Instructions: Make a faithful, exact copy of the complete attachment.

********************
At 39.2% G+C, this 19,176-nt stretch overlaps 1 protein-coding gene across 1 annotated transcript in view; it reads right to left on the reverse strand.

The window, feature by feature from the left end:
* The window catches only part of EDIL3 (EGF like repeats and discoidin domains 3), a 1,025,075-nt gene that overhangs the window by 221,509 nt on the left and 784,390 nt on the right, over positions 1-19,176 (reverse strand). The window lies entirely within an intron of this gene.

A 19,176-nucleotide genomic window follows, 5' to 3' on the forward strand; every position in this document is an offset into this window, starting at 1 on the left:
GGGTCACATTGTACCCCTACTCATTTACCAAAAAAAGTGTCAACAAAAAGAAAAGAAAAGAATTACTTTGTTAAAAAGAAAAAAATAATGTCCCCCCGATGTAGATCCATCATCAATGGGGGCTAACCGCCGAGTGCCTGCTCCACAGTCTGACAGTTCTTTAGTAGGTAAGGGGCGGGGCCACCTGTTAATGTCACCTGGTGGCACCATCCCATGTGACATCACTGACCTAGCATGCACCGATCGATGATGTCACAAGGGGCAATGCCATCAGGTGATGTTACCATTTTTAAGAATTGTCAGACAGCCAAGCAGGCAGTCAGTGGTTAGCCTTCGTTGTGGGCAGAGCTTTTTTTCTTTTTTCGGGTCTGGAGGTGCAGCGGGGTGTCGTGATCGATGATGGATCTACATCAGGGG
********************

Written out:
At 39.2% G+C, this 19,176-nt stretch overlaps 1 protein-coding gene across 1 annotated transcript in view; it reads right to left on the reverse strand.

The window, feature by feature from the left end:
* The window catches only part of EDIL3 (EGF like repeats and discoidin domains 3), a 1,025,075-nt gene that overhangs the window by 221,509 nt on the left and 784,390 nt on the right, over positions 1-19,176 (reverse strand). The window lies entirely within an intron of this gene.

A 19,176-nucleotide genomic window follows, 5' to 3' on the forward strand; every position in this document is an offset into this window, starting at 1 on the left:
GGGTCACATTGTACCCCTACTCATTTACCAAAAAAAGTGTCAACAAAAAGAAAAGAAAAGAATTACTTTGTTAAAAAGAAAAAAATAATGTCCCCCCGATGTAGATCCATCATCAATGGGGGCTAACCGCCGAGTGCCTGCTCCACAGTCTGACAGTTCTTTAGTAGGTAAGGGGCGGGGCCACCTGTTAATGTCACCTGGTGGCACCATCCCATGTGACATCACTGACCTAGCATGCACCGATCGATGATGTCACAAGGGGCAATGCCATCAGGTGATGTTACCATTTTTAAGAATTGTCAGACAGCCAAGCAGGCAGTCAGTGGTTAGCCTTCGTTGTGGGCAGAGCTTTTTTTCTTTTTTCGGGTCTGGAGGTGCAGCGGGGTGTCGTGATCGATGATGGATCTACATCAGGGG